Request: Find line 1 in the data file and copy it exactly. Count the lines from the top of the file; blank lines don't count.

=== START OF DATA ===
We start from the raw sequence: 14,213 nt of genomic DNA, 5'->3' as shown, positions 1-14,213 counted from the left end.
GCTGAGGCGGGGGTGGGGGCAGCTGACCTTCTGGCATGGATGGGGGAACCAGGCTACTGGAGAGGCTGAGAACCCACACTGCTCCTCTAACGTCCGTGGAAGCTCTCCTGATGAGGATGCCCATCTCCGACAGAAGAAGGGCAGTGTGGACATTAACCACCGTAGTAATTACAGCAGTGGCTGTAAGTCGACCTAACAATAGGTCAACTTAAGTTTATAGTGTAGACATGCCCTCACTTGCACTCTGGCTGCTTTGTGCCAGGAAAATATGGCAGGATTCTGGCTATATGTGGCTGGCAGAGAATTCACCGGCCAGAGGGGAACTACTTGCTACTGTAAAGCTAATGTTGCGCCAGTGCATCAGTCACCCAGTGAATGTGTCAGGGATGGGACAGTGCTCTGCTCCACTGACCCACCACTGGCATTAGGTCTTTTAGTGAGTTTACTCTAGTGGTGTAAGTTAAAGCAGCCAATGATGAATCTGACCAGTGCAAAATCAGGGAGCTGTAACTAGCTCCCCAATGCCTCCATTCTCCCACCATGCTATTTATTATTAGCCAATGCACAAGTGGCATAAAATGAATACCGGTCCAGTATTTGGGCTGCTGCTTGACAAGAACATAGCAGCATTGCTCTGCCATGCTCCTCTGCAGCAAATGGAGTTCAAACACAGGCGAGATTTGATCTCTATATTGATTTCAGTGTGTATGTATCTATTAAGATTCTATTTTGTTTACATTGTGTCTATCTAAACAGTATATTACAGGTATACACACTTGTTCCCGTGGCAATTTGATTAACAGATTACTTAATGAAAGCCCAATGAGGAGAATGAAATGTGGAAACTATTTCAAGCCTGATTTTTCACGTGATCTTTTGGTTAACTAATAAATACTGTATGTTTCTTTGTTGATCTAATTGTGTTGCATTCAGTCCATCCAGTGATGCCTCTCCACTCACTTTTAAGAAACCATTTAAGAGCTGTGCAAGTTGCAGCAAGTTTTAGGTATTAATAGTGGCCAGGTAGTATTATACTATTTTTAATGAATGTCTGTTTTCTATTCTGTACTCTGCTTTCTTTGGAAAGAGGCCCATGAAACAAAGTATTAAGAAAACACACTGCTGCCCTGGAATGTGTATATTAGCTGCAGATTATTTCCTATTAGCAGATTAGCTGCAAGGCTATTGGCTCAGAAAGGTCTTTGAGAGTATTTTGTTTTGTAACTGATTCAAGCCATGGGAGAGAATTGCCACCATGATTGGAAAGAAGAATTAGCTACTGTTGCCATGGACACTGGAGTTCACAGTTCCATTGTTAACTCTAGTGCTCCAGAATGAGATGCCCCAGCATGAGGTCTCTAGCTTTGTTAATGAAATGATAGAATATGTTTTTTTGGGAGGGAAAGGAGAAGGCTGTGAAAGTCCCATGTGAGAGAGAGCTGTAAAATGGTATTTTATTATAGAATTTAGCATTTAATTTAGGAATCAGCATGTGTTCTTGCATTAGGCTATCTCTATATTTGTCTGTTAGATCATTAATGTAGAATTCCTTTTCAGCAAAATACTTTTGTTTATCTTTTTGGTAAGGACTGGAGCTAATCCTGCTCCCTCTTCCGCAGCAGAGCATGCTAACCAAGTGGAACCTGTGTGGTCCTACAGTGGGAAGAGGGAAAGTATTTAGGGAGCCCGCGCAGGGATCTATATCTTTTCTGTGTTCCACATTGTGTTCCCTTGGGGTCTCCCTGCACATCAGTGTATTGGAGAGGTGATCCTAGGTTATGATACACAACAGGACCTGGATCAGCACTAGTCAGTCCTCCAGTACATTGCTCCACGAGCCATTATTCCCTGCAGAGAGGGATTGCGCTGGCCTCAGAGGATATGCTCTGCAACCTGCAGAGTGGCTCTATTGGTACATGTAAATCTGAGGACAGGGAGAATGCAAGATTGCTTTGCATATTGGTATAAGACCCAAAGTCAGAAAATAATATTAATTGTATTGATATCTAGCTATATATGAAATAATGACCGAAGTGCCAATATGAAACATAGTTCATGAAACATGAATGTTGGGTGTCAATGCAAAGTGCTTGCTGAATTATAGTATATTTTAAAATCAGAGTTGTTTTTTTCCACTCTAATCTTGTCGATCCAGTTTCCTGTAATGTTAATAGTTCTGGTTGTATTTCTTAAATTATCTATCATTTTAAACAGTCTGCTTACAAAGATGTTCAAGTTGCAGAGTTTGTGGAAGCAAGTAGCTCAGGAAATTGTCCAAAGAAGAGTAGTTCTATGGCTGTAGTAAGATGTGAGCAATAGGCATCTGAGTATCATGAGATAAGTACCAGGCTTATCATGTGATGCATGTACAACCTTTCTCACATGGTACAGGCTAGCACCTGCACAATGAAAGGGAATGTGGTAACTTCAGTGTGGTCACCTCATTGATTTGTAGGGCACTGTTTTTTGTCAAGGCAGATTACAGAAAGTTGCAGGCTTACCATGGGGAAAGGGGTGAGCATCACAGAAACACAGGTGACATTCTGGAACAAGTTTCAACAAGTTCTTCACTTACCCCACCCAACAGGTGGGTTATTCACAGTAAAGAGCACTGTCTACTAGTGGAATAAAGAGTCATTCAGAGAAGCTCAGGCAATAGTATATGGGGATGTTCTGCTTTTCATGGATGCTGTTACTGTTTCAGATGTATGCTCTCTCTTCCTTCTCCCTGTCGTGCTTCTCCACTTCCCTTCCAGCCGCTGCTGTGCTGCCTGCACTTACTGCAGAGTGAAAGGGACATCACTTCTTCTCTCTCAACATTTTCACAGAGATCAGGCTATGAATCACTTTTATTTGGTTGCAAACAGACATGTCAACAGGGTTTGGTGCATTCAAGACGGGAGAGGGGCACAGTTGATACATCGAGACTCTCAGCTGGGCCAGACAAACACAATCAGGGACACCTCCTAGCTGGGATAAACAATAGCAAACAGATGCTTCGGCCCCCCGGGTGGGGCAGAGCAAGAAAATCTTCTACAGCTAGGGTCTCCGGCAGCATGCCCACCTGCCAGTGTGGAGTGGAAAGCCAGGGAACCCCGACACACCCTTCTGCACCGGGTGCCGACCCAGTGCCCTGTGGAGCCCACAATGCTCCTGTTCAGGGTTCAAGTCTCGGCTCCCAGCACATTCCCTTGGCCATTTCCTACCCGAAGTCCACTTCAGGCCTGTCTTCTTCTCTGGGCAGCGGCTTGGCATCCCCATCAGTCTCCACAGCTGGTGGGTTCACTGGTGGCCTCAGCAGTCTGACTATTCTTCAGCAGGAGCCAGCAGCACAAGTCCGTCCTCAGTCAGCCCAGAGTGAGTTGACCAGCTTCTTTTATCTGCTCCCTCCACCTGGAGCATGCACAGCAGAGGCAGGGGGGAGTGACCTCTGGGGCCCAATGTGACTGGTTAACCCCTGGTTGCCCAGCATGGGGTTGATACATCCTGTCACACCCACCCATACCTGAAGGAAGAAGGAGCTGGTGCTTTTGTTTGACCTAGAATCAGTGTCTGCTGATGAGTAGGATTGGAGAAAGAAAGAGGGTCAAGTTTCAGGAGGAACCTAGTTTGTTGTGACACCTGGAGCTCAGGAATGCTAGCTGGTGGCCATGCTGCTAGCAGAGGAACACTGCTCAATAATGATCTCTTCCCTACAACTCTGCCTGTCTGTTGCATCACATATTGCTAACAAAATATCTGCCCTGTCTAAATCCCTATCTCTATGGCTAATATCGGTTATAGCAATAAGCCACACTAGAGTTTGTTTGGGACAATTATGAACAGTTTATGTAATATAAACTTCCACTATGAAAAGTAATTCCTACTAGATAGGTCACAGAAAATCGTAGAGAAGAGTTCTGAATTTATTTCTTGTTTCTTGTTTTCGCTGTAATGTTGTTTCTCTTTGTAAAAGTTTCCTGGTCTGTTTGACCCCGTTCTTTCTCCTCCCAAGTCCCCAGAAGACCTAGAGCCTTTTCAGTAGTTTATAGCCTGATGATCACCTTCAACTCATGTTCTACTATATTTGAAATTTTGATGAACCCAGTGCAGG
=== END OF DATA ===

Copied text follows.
We start from the raw sequence: 14,213 nt of genomic DNA, 5'->3' as shown, positions 1-14,213 counted from the left end.